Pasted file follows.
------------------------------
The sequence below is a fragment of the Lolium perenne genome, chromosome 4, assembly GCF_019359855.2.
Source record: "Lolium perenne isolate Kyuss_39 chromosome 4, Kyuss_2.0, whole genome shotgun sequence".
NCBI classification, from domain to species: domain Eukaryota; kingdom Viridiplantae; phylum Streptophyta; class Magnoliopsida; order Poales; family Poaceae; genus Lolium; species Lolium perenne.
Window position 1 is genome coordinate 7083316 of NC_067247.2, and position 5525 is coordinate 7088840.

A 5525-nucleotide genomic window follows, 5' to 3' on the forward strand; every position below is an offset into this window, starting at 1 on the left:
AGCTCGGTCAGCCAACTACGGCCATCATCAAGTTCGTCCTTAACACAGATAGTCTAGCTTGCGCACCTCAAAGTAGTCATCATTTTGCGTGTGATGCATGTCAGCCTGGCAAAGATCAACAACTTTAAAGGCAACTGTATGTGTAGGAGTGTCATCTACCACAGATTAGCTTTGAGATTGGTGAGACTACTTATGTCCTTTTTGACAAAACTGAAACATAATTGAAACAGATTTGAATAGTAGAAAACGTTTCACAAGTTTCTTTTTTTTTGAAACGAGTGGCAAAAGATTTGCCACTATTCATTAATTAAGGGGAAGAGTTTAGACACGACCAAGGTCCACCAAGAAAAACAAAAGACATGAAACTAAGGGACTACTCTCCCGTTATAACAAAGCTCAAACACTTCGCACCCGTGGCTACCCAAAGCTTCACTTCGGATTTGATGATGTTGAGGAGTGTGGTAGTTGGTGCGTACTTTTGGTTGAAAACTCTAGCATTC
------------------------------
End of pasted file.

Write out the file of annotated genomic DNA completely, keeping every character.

The sequence below is a fragment of the Lolium perenne genome, chromosome 4, assembly GCF_019359855.2.
Source record: "Lolium perenne isolate Kyuss_39 chromosome 4, Kyuss_2.0, whole genome shotgun sequence".
NCBI classification, from domain to species: domain Eukaryota; kingdom Viridiplantae; phylum Streptophyta; class Magnoliopsida; order Poales; family Poaceae; genus Lolium; species Lolium perenne.
Window position 1 is genome coordinate 7083316 of NC_067247.2, and position 5525 is coordinate 7088840.

A 5525-nucleotide genomic window follows, 5' to 3' on the forward strand; every position below is an offset into this window, starting at 1 on the left:
AGCTCGGTCAGCCAACTACGGCCATCATCAAGTTCGTCCTTAACACAGATAGTCTAGCTTGCGCACCTCAAAGTAGTCATCATTTTGCGTGTGATGCATGTCAGCCTGGCAAAGATCAACAACTTTAAAGGCAACTGTATGTGTAGGAGTGTCATCTACCACAGATTAGCTTTGAGATTGGTGAGACTACTTATGTCCTTTTTGACAAAACTGAAACATAATTGAAACAGATTTGAATAGTAGAAAACGTTTCACAAGTTTCTTTTTTTTTGAAACGAGTGGCAAAAGATTTGCCACTATTCATTAATTAAGGGGAAGAGTTTAGACACGACCAAGGTCCACCAAGAAAAACAAAAGACATGAAACTAAGGGACTACTCTCCCGTTATAACAAAGCTCAAACACTTCGCACCCGTGGCTACCCAAAGCTTCACTTCGGATTTGATGATGTTGAGGAGTGTGGTAGTTGGTGCGTACTTTTGGTTGAAAACTCTAGCATTC